If anyone criticizes the surge in Iraq -- as I have on occasion -- they are accused of not supporting the troops, of questioning the divine wisdom of David Petraeus, of being a weak-kneed defeatist. This is utterly ridiculous. Let's look at the facts:
The drop in violence has nothing to do with the addition of 30,000 U.S. troops. "The dramatic decline in bloodshed in Iraq... is largely due to Muqtada al-Sadr's August 2007 unilateral ceasefire," according to a new International Crisis Group report. Hence, John McCain has Muqtada, not David Petraeus, to thank for his newfound success at the polls. Sadr has promised another six-month ceasefire -- which would inconveniently end right before the U.S. election in November.
The so-called "Sunni Awakening" is also a sham. We are, in effect, arming and bribing Sunnis to kill al-Qaeda in Iraq forces, not us or the Shiites. "The strategy of the surge seems simple: to buy off every Iraqi in sight," writes Nir Rosen in Rolling Stone. In so doing, he adds, "the Americans are now arming both sides in the civil war."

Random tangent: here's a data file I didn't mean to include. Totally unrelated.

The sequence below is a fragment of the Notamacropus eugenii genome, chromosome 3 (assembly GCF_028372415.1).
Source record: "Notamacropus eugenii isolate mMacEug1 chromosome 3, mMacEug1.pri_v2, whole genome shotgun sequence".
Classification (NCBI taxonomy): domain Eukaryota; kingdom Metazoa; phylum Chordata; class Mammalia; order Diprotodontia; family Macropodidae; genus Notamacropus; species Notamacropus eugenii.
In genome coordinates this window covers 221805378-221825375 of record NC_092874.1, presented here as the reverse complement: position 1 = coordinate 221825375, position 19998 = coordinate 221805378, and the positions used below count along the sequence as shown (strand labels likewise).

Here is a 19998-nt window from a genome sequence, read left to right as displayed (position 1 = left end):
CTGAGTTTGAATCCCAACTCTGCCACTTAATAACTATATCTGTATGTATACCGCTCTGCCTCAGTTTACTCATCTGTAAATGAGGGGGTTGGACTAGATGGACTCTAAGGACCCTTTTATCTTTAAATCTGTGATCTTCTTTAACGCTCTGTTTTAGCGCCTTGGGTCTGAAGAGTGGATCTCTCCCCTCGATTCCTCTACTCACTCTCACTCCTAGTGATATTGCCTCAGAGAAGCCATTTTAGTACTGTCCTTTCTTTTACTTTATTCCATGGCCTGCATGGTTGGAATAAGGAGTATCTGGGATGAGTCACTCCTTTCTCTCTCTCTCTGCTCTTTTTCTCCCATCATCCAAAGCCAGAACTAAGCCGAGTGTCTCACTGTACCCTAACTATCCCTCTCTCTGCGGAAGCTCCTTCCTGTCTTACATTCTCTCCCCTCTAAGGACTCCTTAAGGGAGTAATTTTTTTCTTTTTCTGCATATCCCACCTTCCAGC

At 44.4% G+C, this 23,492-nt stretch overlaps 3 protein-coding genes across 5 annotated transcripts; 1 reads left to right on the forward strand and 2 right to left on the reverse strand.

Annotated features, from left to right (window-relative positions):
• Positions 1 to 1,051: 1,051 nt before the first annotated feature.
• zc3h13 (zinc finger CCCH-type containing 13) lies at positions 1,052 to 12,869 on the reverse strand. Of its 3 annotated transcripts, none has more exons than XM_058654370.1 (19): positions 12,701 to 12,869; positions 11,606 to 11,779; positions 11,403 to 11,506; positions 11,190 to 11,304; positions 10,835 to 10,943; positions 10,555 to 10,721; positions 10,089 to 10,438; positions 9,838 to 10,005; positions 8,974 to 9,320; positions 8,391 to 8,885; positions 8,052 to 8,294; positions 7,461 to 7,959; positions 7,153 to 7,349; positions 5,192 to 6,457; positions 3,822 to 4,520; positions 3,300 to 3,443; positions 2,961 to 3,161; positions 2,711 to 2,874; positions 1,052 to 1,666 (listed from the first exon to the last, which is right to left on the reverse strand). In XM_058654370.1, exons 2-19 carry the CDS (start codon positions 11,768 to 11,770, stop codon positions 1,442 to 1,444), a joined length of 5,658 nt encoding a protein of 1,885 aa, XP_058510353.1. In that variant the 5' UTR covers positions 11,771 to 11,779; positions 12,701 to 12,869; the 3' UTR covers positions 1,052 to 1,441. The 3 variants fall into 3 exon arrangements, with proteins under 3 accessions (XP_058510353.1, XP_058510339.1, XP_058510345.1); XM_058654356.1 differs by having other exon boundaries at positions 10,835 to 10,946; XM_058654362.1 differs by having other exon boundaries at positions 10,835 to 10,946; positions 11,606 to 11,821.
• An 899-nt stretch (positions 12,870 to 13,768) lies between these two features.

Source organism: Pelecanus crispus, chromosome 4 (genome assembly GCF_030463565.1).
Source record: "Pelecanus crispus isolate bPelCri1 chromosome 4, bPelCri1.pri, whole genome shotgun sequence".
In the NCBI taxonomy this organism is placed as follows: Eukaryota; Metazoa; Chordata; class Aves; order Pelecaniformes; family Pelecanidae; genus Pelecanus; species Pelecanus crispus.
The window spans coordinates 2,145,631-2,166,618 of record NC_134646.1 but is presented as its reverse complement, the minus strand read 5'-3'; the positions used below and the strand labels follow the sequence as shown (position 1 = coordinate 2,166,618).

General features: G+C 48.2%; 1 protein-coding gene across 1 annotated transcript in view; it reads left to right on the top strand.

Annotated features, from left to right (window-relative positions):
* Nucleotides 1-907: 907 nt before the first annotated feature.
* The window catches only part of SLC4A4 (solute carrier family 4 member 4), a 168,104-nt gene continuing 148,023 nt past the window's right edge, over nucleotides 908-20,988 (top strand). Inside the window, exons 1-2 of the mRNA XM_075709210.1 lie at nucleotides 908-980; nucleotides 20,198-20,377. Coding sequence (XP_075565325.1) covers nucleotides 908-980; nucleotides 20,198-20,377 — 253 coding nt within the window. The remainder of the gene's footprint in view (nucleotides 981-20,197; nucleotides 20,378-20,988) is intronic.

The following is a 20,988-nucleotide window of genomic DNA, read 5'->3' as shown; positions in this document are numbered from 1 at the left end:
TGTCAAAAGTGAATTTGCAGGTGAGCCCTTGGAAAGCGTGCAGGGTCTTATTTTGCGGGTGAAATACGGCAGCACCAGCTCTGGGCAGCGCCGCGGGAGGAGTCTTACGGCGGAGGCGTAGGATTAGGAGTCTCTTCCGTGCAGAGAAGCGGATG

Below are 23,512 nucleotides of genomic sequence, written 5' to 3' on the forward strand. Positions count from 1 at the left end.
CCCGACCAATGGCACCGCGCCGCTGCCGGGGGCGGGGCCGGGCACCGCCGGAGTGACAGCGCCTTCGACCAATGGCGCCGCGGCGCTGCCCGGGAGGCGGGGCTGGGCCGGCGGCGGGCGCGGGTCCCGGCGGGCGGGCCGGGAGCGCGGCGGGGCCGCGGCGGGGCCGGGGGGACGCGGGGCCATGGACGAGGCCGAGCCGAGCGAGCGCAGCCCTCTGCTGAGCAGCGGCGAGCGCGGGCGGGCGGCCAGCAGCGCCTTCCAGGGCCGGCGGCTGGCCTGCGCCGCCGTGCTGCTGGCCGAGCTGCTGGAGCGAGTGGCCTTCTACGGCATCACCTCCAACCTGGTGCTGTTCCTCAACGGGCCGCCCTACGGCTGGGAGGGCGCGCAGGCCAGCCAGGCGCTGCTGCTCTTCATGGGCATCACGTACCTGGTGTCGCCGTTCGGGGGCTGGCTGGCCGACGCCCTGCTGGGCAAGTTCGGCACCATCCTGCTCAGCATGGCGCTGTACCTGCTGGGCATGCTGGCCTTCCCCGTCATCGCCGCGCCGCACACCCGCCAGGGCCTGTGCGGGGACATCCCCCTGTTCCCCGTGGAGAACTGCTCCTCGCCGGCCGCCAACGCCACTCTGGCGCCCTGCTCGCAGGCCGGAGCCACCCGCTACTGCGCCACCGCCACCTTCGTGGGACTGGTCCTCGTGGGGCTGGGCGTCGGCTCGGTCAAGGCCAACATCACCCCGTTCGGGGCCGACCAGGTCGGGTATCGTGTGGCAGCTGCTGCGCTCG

The whole point of the surge was to provide the space for Iraq's leadership to make political progress and reconciliation. Again, that too has failed. The Iraqis have passed just four of the 18 benchmarks put forth by the Bush administration. Even a law calling for provincial elections this October was vetoed by the Presidency Council, a result of factional Shiite infighting.
Now there is talk of a "pause" in troop reductions, even though the point of the surge was to reduce the troop levels from 150,000 back down to about 130,000 by July and about 100,000 by the end of 2008. Not gonna happen. As Michael Kinsley writes in Slate, "The surge will have surged in and surged out, leaving us back where we started."
This blind support for the surge is really galling. Of course, the positive direction of things in Iraq in terms of casualty counts and suicide attacks is a welcome development -- but let's not kid ourselves why there has been this reduction in violence. Keeping more American soldiers in harm's way and arming willing factions in a civil war are not going to bring about political reconciliation in Iraq.